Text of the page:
University Directs Students to 'Practice With Pronouns,' and It Highlights Our Stunning Sophistication

(AP Photo/U.S. Consumer Product Safety Commission)

Have you practiced lately? Not restraint, and not your oboe. I’m talking about pronouns.

College has changed quite a bit. Some might say it’s the new Pre-K: University attendees are getting schooled in ways that would’ve once been viewed as insufficiently advanced (see here).


But perhaps there’s something to be said for getting back to the basics.

Hence, the University of North Carolina has reportedly directed its students to “practice with pronouns.”

The school is on the cutting edge — its Office of the Provost’s Diversity and Inclusion page announces the following:

UNC-Chapel Hill strives to ensure gender equity across all platforms, including hiring practices, lactation/family support, and gender-inclusive language.

Resources are offered, including a list of “lactation locations” and a lesson on pronouns. “You can’t always know what someone’s pronouns are by looking,” it says.

Unsure about which pronouns to use? Asking and correctly using someone’s pronouns is one of the most basic ways to show respect for their individuality and gender identity.

It’s an interesting idea: Given that pronouns aren’t generally used in someone’s presence, UNC believes you must call everyone what they insist when they aren’t around.

The webpage provides a chart of “Gender Non-Specific Pronouns”:

Subject Pronouns:

  • She
  • He
  • They
  • Ze
  • Xe
  • Ze

Object Pronouns:

  • Her
  • Him
  • Them
  • Hir
  • Xem
  • Zir

Possessive Pronouns:

  • Hers
  • His
  • Theirs
  • Hirs
  • Xyrs
  • Zirs

A Google search reveals a dedicated UNC “Gender Non-Specific Pronouns” page, but the link laments, “Sorry, but the page you were trying to view does not exist.”


However, Campus Reform reports that the page previously directed students to

That site — which is also credited on the Diversity and Inclusion page — lets users choose from a set of “neo pronouns,” including “ve/ver/vis/vis/verself,” “ne/nem/nir/nirs/nemself,” and “ey/em/eir/eirs/emself.” Practice With Pronouns calls those “commonly used.”

Once you’ve selected a default set of pronouns or typed in something ultra-custom, the site will create a sample sentence.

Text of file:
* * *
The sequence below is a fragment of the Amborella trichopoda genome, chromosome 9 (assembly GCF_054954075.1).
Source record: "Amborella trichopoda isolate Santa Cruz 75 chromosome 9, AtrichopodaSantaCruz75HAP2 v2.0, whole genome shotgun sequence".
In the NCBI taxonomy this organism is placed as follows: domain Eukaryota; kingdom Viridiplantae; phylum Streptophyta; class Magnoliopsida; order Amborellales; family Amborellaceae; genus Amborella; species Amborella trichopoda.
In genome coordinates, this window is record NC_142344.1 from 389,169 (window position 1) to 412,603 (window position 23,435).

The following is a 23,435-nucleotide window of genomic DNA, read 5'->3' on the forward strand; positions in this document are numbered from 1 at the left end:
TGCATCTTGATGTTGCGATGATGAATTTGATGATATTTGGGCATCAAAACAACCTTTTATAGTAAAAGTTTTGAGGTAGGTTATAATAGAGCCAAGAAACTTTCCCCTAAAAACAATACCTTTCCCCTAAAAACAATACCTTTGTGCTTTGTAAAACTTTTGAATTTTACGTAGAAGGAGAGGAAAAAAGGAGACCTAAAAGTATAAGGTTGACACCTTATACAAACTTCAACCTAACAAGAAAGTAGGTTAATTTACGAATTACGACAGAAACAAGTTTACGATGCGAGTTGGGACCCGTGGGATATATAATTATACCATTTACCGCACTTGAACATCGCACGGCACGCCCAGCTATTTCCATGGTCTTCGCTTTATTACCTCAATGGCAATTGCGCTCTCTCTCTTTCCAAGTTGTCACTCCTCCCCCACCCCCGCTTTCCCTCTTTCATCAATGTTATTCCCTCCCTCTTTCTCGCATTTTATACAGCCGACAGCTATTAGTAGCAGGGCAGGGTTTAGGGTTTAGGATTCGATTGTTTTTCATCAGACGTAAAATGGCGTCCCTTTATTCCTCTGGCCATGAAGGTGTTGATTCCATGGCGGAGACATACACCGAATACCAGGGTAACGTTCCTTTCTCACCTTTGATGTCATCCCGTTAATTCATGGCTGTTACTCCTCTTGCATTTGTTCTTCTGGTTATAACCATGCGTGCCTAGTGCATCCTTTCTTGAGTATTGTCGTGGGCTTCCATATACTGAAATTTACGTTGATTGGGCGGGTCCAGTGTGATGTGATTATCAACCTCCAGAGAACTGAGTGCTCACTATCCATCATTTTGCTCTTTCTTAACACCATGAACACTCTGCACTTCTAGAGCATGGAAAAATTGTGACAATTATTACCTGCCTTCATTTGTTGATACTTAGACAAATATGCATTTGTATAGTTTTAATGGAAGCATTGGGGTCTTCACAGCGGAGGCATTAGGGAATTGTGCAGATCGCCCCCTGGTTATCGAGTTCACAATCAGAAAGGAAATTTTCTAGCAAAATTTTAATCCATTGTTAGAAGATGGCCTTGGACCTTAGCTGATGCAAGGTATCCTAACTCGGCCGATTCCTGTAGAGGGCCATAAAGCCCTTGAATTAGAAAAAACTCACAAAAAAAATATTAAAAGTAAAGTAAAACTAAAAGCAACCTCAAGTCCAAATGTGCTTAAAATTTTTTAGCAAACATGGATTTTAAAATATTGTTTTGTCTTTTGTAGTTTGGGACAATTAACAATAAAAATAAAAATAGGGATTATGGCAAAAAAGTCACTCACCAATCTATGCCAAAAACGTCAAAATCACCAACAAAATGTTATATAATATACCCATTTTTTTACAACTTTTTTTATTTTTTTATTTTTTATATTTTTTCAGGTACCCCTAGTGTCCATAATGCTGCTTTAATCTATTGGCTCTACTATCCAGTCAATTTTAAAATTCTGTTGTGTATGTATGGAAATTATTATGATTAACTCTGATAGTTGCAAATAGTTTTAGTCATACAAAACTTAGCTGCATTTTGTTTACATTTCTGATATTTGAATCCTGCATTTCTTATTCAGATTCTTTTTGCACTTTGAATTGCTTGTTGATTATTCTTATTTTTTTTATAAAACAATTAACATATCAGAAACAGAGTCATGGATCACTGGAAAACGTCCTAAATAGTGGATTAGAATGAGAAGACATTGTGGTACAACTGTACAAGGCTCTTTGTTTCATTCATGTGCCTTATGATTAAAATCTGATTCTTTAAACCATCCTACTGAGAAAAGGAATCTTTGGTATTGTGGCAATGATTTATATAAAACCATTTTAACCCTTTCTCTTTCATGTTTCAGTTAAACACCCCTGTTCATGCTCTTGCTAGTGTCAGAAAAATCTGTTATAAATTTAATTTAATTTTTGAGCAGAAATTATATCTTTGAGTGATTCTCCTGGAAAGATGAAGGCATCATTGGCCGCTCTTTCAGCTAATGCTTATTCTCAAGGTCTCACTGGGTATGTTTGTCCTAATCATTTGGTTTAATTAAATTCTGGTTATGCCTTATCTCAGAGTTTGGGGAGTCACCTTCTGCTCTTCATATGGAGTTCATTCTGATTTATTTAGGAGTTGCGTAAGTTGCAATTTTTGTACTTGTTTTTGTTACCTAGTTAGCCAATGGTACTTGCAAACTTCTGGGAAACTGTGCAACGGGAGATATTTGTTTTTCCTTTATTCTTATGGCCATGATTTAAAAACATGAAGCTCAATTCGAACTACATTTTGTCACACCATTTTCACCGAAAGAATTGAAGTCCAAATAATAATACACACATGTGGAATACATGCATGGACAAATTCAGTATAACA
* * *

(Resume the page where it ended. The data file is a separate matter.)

“Fill in the blanks with your guesses, then click ‘Check Answers,'” it instructs.

A 100% correct effort:

After eir period of ominous silence, all ey did was attack savagely, dragging many citizens with em into the tent over the vacant lot.

If I properly understand, here’s the modern way of relating to your college peers:

You meet and briefly converse with cool-shoes Horacio, who informs you vis pronouns are of the “ve” variety — except ve substitutes “nem” for “ver,” “eir” for “vis,” “nirs” for the other “vis,” and “bunself” for “verself.”

You take note of the above, then you set aside time in your dorm to practice online. After 45 minutes, you’ve sorted out a rough sketch of how you’re supposed to talk — if and when you ever refer to nem.


You and Horacio never speak again.

While home on Christmas break, you visit your cousin. You want to indicate you’d like to get some shoes like the ones worn by some guy you once met.

In order to plan this information’s delivery, on the previous night, you told your family to go to the movies without you — you and Practice With Pronouns had work to do.

You now ask your cousin to sit in silence as you review your notes from the night before.

After only ten minutes, you’re ready to show respect to someone who’ll never have any idea you did so:

“There was some human at school who had shoes like the ones I want. Ve told me ve got them at a mall near eir internship. I was going to ask nem which store, but I got distracted because I had to log nirs particulars into my 500-page journal I carry to record all humans I might ever reference’s pronouns. Ve would’ve probably taken me to the store bunself, but I’ll never know.”

Seventy years later, you’re recalling how you ended up obtaining those very shoes. You want to share this story with your nursing home attendant, and fortunately, you have a laptop with all your pronoun notes from seven decades past. Ze’ll be changing your bedpan next Thursday, and by then, you and your ninety-year-old mind will have figured out how to tell zir.


So goes American life from here on out.

We may not be a society in pursuit of unity, but — at least for the college-educated — we’re certainly becoming unprecedentedly sophisticated.



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